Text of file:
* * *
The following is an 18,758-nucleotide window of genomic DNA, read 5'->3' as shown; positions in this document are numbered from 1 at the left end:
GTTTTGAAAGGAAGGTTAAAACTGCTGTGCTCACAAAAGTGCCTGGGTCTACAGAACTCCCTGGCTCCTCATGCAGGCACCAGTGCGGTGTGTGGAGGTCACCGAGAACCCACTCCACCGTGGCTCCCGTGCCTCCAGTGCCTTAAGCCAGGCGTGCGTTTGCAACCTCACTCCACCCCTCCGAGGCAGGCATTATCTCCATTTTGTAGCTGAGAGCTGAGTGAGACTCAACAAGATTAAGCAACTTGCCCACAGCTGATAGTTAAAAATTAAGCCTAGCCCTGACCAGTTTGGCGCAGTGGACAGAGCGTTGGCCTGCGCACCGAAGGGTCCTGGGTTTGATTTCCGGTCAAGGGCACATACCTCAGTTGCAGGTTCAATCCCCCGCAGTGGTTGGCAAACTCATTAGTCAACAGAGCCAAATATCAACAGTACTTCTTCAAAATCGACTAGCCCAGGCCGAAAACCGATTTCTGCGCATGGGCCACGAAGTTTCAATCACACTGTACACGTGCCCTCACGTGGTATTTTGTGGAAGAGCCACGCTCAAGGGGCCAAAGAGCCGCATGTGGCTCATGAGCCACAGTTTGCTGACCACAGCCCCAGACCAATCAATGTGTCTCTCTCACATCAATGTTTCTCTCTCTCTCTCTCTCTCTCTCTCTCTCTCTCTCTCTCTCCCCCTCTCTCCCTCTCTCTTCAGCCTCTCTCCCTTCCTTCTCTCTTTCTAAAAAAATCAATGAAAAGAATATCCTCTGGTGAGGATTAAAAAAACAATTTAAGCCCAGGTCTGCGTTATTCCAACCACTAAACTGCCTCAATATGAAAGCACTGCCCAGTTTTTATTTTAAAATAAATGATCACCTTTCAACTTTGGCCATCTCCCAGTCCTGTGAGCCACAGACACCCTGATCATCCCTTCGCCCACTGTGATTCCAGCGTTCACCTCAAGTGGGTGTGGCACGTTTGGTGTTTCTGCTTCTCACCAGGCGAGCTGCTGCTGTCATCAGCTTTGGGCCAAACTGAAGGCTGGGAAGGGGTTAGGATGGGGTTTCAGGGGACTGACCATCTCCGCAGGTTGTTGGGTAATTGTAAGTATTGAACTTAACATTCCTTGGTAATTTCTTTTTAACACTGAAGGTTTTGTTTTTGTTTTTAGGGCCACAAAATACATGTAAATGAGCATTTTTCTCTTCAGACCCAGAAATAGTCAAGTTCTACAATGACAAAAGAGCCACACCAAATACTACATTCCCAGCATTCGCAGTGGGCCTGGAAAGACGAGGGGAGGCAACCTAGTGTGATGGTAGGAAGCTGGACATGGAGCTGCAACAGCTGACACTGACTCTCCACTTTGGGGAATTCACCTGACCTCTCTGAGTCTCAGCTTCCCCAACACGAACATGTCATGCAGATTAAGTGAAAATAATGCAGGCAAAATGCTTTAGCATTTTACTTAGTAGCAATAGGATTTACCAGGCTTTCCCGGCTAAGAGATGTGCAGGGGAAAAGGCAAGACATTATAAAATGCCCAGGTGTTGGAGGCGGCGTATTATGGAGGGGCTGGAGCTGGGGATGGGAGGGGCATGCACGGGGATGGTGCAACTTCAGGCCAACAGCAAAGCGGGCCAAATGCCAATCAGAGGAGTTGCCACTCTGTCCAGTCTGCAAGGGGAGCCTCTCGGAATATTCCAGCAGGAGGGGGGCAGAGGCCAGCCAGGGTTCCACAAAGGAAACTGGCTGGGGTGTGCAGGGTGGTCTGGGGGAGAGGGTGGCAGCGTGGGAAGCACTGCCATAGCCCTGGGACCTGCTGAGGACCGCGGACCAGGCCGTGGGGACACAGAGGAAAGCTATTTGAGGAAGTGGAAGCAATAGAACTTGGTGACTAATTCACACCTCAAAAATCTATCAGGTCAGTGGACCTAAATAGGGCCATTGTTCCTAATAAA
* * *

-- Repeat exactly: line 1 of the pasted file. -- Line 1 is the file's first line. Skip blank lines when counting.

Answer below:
The following is an 18,758-nucleotide window of genomic DNA, read 5'->3' as shown; positions in this document are numbered from 1 at the left end: